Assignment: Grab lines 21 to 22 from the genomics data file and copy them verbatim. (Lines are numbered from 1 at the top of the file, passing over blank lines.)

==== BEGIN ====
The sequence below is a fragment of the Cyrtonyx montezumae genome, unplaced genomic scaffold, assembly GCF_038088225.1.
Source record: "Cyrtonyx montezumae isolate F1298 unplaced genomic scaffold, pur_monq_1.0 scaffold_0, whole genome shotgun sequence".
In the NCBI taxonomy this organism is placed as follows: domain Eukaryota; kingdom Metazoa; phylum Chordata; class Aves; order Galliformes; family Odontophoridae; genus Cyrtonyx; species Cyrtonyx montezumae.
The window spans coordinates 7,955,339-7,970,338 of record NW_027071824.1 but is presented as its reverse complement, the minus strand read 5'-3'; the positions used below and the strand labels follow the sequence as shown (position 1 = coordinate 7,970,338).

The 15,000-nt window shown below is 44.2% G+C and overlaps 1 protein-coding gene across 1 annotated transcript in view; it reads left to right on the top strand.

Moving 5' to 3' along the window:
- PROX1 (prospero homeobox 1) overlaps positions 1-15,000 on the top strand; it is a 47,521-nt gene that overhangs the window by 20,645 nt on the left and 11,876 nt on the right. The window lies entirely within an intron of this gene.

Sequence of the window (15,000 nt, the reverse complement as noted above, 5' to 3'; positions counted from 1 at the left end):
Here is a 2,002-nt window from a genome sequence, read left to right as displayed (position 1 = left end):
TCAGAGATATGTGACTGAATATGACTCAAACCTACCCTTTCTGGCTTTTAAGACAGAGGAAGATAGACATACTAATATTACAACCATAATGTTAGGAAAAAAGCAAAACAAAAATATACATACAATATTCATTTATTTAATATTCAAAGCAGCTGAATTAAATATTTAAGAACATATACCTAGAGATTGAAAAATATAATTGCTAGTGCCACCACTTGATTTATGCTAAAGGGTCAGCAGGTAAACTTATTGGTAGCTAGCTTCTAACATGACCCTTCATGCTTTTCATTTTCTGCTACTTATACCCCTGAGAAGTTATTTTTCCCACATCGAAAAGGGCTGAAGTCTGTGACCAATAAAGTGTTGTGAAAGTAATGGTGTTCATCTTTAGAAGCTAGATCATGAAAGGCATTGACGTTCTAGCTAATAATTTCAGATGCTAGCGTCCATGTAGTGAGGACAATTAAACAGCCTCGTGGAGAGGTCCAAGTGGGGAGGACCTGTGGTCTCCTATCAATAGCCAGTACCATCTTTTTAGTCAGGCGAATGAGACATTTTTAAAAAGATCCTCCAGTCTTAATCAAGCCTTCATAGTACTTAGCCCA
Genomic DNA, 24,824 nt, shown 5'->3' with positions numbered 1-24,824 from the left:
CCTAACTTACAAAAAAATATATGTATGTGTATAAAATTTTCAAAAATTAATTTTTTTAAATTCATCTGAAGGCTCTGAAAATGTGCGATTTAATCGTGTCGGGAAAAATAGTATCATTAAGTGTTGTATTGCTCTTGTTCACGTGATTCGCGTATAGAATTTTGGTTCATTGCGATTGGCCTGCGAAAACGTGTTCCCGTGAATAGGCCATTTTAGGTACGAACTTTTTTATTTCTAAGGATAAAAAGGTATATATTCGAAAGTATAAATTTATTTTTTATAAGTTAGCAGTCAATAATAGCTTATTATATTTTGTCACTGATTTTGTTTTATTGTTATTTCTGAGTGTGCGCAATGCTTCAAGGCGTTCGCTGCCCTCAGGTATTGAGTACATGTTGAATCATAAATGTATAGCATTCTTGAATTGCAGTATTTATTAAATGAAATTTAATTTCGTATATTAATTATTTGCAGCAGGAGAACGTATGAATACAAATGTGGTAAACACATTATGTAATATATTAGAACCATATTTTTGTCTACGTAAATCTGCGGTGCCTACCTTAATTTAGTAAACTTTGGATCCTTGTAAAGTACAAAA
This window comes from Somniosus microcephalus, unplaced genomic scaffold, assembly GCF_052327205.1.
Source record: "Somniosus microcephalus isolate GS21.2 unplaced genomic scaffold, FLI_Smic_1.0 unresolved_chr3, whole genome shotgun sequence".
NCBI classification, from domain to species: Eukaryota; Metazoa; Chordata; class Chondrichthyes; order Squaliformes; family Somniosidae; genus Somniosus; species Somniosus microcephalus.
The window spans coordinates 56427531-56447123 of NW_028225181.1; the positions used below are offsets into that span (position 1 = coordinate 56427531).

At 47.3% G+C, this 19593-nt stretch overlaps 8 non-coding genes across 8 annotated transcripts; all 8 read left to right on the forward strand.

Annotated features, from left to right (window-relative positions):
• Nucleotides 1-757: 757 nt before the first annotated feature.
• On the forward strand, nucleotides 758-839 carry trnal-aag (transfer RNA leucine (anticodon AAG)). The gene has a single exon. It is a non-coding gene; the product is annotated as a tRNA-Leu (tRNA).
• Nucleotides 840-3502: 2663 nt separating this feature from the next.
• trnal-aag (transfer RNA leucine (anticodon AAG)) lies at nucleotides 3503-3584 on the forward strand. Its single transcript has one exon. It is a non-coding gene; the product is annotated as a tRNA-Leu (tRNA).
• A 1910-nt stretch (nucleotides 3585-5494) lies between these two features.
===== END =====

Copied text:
• Nucleotides 840-3502: 2663 nt separating this feature from the next.
• trnal-aag (transfer RNA leucine (anticodon AAG)) lies at nucleotides 3503-3584 on the forward strand. Its single transcript has one exon. It is a non-coding gene; the product is annotated as a tRNA-Leu (tRNA).